Wynn Resorts Ex-CEO Agrees to $10 Million Settlement Amid Sex Abuse Allegations
On Friday, July 28, 2023, casino tycoon Steve Wynn agreed to exit the Nevada gambling industry and pay the state $10 million to settle a regulatory complaint filed against him after his employees accused him of a pattern of sexual misconduct.
In October 2019, the Nevada Gaming Control Board filed a complaint against Wynn with the Nevada Gaming Commission. The complaint accused Wynn of sexually harassing employees and covering up misconduct through confidential settlements. According to the Board, “Mr. Wynn has repeatedly violated Nevada’s gaming statutes and regulations, bringing discredit upon the state of Nevada and its gaming industry.”
On Friday, the Nevada Gaming Commission accepted a $10 million settlement to resolve the allegations in the complaint. Under the terms of the agreement, Wynn “neither admitted nor denied allegations in the complaint, but agreed to pay a $10 million fine to Nevada’s general fund within three business days.” Wynn also agreed that he would no longer have any “direct or indirect involvement in the Nevada gaming industry or with those individuals and entities subject to Nevada’s gaming regulation.”
The settlement marks the end of five years of litigation and multiple investigations into Wynn’s misconduct as the former chairman and CEO of Las Vegas company Wynn Resorts, Ltd.
In January 2018, several of Wynn’s employees came forward to report a decades-long pattern of sexual misconduct, including reports that Wynn sexually assault former employees. An investigation led by the Wall Street Journal revealed that Wynn had paid settlements up to $7.5 million to abuse victims to keep them quiet.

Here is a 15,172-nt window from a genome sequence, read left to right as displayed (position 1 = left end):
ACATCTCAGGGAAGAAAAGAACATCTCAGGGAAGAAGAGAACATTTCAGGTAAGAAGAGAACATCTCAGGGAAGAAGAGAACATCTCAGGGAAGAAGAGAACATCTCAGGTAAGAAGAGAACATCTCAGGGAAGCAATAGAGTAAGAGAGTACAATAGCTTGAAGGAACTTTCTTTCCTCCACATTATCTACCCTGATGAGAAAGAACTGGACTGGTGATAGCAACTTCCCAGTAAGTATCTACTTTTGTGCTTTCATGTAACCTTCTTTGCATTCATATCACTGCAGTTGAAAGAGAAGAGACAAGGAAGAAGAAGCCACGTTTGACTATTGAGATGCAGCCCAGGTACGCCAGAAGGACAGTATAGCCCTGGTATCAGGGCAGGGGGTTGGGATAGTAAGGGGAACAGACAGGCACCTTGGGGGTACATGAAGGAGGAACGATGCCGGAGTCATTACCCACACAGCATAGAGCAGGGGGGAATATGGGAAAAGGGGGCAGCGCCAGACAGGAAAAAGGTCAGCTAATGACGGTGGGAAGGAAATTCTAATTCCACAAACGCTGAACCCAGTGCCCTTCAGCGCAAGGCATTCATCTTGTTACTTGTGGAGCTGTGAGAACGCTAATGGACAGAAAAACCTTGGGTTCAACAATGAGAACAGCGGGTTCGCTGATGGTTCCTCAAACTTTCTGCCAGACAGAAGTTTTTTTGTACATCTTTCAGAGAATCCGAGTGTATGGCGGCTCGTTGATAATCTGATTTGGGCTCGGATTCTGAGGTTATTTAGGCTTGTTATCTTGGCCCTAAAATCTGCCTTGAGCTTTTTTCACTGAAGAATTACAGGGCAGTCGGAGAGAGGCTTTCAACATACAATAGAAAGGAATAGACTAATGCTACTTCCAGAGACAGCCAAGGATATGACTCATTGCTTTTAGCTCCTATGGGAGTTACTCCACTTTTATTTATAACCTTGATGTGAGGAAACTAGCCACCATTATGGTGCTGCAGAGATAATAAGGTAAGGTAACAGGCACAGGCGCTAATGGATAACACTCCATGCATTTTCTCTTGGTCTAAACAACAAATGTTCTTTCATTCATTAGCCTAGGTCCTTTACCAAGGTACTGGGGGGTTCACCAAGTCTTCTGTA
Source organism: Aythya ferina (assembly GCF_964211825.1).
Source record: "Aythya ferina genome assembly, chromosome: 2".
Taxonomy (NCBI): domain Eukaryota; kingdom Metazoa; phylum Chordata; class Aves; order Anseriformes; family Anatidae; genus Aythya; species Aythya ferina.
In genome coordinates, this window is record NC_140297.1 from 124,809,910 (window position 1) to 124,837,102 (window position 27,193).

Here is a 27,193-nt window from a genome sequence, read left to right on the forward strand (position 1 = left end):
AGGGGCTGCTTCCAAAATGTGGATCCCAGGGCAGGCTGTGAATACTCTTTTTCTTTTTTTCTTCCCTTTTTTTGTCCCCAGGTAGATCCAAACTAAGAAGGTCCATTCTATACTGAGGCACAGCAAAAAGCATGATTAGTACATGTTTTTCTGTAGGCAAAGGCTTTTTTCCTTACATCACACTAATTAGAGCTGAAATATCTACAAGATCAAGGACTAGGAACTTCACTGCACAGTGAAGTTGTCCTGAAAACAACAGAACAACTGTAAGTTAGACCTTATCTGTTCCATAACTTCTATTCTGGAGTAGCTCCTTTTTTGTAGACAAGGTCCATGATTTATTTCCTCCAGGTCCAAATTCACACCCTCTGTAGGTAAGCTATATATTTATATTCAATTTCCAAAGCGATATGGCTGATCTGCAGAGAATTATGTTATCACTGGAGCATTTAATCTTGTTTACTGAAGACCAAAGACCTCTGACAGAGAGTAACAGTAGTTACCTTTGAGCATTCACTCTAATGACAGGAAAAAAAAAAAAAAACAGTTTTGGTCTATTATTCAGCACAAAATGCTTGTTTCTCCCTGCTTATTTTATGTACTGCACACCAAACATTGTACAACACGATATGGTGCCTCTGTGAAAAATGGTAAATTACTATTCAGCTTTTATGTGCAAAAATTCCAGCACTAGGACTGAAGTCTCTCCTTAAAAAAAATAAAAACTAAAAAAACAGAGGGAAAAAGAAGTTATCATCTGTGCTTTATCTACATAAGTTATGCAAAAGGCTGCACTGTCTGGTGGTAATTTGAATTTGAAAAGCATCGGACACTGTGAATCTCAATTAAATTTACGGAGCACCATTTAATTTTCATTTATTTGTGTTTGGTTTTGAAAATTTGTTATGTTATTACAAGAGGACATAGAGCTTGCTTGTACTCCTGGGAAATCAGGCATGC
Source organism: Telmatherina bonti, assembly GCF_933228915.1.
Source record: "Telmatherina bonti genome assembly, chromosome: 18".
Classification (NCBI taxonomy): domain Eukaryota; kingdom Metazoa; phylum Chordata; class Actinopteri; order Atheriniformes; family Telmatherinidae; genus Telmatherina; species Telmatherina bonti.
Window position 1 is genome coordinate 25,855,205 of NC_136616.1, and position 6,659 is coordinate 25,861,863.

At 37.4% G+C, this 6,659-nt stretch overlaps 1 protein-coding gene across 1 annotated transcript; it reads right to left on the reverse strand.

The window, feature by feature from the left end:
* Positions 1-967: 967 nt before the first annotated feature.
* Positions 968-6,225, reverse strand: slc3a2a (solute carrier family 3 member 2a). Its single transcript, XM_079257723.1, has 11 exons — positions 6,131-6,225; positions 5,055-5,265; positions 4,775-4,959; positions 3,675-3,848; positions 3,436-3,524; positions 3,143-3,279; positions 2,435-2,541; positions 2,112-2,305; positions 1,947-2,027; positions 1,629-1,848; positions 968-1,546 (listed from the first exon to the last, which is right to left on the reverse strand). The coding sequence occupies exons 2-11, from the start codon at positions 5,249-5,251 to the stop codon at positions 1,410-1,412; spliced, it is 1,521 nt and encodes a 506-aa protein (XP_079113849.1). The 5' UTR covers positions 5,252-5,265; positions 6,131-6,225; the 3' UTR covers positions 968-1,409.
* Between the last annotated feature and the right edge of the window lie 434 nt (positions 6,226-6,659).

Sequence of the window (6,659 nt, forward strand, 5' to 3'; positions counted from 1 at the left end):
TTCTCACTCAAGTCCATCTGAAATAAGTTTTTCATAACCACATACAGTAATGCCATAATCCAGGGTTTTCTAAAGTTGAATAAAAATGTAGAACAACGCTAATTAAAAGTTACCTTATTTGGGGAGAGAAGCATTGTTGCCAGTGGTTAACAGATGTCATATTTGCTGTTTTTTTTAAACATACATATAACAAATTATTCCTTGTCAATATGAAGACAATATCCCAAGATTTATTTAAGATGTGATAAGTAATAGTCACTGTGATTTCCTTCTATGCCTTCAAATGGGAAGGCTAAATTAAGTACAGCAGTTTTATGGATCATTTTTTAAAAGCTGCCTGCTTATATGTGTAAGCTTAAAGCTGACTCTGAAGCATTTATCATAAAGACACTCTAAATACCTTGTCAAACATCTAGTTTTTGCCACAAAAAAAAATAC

A month later, shareholders sued the board of Wynn Resorts, alleging that the board knew for years that Wynn had been accused of sexual misconduct and failed to investigate internal reports. The shareholders claimed that the board breached its fiduciary duty to investors by not investigating the accusations and by continuing to recommend Wynn’s leadership to investors. The lawsuit settled in 2019, with Wynn agreeing to pay $20 million to Wynn Resorts.
The Wall Street Journal Report also led to investigations into Wynn Resorts by the Nevada Gaming Control Board and the Massachusetts Gaming Commission. Following a determination that numerous board members and executives were made aware of abuse allegations against Wynn and that the company failed to act, investigators fined Wynn Resorts for $20 million in late 2018.
Wynn’s activities also caught the attention of federal regulators. In May last year, the Department of Justice filed a civil lawsuit against Wynn. The complaint accused Wynn of working as an agent on behalf of the People’s Republic of China and “engag[ing] in political activities on their behalf in the United States.” The Department of Justice sought an order requiring that Wynn register under the Foreign Agents Registration Act. U.S. District Judge James Boasberg dismissed the lawsuit in October last year, holding that the Foreign Agents Registration Act did not require Wynn’s registration.
In March this year, a Nevada federal certified an investor class action against Wynn Resorts. The investors brought a securities fraud lawsuit, claiming that Wynn Resorts concealed Wynn’s sexual misconduct and caused the company’s stock price to drop. In granting the class’s certification, U.S. District Judge Andrew P. Gordon wrote that the case “continues to demonstrate that corporate integrity and accountability are important issues to investors.” The action is still pending.